BioShock Infinite wants you to notice Elizabeth. It tries its hardest to keep her in frame in natural ways even when the two of you are just idly exploring Columbia. The developers said that "she'll find a way to entertain herself," but in my experience, that usually just meant she'd pick a wall I was looking at to lean against with all the practiced aloofness of a hipster trying way too hard to achieve that "just woke up" look.

The game tries so hard to keep Elizabeth near you that I'd often turn around after examining some interesting poster or sign and find Elizabeth inches from my face.

I want to reiterate: I really liked BioShock Infinite, and I really liked Elizabeth. But the ways that developer Irrational Games cut corners to make Elizabeth as likable as she is also make it really easy to see the seams in her behavior and make her a little less believable as a person.

That is, unless her constant need to get her face as unsettlingly close to my face as she can without me noticing is canon.


Friday, February 8, 2013

Everything Wrong With Dead Space 3's Opening Hours

I just got to Chapter 4 in Dead Space 3, and I've got to tell you, even as someone who played through the first two games multiple times, played all the spin-off games, and watched both of the animated movies, some things just don't make sense to me. Let's start from the top.

And yes, there will be spoilers.

The Premise

This is the part that's bugging me the most. Dead Space 2 ended with Isaac and Ellie flying off into the sunset, heavily implying that the next game would have the two as a Bonnie and Clyde-style duo, hunting down Markers and bringing the fight to the Unitologists. Dead Space 3 is not that game.

It opens with a weird little prologue set 200 years before Isaac's time that doesn't make a lot of sense, but hey, maybe it'll make a lot of sense later, so I'll withhold judgment for now. Then it switches to Isaac, two months after the events of the last game, who's apparently retreated already from the Marker hunt and lost touch with Ellie. Oh, and he's behind on his rent. It sounds like EarthGov has been reduced to a single squad, Unitologists are now in charge, and both sides want Isaac. The EarthGov sqaud gets there first and drags Isaac along by telling him that Ellie needs his help. They give the Unitologists the slip, fly out to Ellie's location, find her, and she gives one of the EarthGov soldiers a slip of her tongue in front of Isaac. That's where I stopped playing for the night.

What is going on? This is nothing like what I would've imagined a sequel to Dead Space 2 to be. It feels like I'm playing Dead Space 4, the sequel to the Dead Space 3 that should've existed, the one where everything goes wrong for Isaac and Ellie, causing a disillusioned Isaac to retreat from the mission and the world at the end.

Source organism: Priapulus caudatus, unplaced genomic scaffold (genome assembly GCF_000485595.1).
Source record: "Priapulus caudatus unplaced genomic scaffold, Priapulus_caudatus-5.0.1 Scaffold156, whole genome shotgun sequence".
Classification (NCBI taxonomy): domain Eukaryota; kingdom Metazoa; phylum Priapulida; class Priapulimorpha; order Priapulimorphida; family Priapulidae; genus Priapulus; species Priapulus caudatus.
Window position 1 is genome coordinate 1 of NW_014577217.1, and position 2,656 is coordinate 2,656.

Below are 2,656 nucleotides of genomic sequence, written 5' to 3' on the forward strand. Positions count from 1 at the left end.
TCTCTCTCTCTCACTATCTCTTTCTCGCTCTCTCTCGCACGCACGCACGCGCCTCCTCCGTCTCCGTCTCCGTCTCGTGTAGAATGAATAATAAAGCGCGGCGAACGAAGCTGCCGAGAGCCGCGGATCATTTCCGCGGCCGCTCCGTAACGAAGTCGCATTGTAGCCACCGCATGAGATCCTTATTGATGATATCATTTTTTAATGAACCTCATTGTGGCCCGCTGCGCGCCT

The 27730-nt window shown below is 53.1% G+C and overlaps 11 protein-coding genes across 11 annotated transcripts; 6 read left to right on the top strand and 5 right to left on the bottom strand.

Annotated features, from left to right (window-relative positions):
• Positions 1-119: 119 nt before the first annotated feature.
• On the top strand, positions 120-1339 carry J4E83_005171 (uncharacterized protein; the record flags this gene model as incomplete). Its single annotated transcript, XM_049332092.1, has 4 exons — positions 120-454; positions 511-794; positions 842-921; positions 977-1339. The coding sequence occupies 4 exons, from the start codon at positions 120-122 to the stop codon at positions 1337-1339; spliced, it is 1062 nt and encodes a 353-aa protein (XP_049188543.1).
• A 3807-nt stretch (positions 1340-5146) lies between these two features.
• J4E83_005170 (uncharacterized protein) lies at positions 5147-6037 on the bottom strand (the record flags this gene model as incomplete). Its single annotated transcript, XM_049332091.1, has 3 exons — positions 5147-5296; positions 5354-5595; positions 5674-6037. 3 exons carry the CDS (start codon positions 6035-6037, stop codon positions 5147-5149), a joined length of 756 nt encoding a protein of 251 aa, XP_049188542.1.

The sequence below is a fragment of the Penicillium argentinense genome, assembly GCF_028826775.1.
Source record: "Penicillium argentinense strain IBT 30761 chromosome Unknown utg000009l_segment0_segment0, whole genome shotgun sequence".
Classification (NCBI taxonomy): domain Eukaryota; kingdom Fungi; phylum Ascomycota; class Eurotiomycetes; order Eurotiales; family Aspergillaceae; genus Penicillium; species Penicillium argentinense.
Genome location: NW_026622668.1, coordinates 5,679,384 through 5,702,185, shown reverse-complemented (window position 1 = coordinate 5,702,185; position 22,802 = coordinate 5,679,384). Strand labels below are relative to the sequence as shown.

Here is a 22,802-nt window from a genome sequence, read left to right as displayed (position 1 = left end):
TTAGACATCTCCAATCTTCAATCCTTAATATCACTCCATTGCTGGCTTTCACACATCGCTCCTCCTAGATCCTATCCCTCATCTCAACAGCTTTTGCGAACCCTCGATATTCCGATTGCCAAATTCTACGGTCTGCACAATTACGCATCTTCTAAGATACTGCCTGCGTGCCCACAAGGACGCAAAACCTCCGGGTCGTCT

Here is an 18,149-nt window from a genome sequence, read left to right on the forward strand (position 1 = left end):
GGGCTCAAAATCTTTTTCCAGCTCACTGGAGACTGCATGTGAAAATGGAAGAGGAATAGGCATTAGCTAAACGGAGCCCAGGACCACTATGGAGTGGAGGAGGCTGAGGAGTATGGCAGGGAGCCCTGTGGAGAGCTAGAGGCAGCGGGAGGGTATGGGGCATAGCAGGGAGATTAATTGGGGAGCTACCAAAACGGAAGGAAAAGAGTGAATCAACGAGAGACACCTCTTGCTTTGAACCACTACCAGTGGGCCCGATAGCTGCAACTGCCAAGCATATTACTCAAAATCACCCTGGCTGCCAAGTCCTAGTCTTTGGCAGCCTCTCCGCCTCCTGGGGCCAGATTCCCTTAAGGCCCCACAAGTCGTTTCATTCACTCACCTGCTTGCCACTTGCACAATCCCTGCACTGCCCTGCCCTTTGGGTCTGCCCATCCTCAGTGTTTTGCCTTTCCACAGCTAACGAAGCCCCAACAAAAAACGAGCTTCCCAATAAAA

It feels like they skipped a game.

The biggest problem is with that two month timeframe. Think about everything that has to happen in the two months between the second game and this one: Isaac and Ellie have to embark upon and fail so miserably both a mission to destroy the Markers and a romantic relationship that he exiles himself. EarthGov needs to collapse and the Unitologists need to rise up in its place. Ellie has to get involved with the EarthGov soldier. Oh, and Isaac needs to get behind on his rent. In two months.

Now, I think it's safe to say that in general, Isaac is a pretty unlucky guy. But when it comes to money, he's the luckiest guy in the galaxy. He's constantly finding spare credits everywhere he goes. The guy trips over credits on his way to the bathroom. So how is he already behind on his rent? It's only been two months.

So yeah. I have no idea what's going on so far.

Everybody Sucks

This is the other big problem with the story so far: I don't care about anyone involved. Everybody from the prologue is dead, Isaac has nothing going on and just yells a lot, the EarthGov guys are all assholes, the new Unitologist supervillain has barely been introduced yet, and Ellie's too busy getting busy with one of the assholes.

Who am I supposed to be rooting for?

Dead Space opened with an emotional video log from Isaac's girlfriend, instantly establishing a sympathetic link for both of them. You got introduced to his crew, the interplay between their personalities, and the immediate danger they were in. Dead Space 2 opened inside Isaac's mind, showing how haunted he was from the events of the first game, how fragmented, once again establishing a sympathetic link for him before throwing him into more danger.